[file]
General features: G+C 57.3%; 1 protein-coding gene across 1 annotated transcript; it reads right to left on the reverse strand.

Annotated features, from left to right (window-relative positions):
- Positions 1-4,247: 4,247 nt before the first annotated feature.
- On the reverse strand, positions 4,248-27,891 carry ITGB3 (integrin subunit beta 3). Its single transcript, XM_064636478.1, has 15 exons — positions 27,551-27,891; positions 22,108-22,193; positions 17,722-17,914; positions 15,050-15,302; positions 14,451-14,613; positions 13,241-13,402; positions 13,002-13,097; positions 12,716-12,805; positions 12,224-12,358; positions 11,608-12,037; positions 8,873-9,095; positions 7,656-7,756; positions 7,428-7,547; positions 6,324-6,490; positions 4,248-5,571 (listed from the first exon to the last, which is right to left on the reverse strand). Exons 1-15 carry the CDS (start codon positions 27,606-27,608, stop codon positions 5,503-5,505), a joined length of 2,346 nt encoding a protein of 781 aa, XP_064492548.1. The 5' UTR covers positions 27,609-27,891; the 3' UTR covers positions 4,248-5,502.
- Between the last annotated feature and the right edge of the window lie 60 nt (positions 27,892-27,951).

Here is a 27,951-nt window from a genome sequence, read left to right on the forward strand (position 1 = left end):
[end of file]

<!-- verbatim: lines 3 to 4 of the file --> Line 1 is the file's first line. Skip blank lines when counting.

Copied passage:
- Positions 1-4,247: 4,247 nt before the first annotated feature.
- On the reverse strand, positions 4,248-27,891 carry ITGB3 (integrin subunit beta 3). Its single transcript, XM_064636478.1, has 15 exons — positions 27,551-27,891; positions 22,108-22,193; positions 17,722-17,914; positions 15,050-15,302; positions 14,451-14,613; positions 13,241-13,402; positions 13,002-13,097; positions 12,716-12,805; positions 12,224-12,358; positions 11,608-12,037; positions 8,873-9,095; positions 7,656-7,756; positions 7,428-7,547; positions 6,324-6,490; positions 4,248-5,571 (listed from the first exon to the last, which is right to left on the reverse strand). Exons 1-15 carry the CDS (start codon positions 27,606-27,608, stop codon positions 5,503-5,505), a joined length of 2,346 nt encoding a protein of 781 aa, XP_064492548.1. The 5' UTR covers positions 27,609-27,891; the 3' UTR covers positions 4,248-5,502.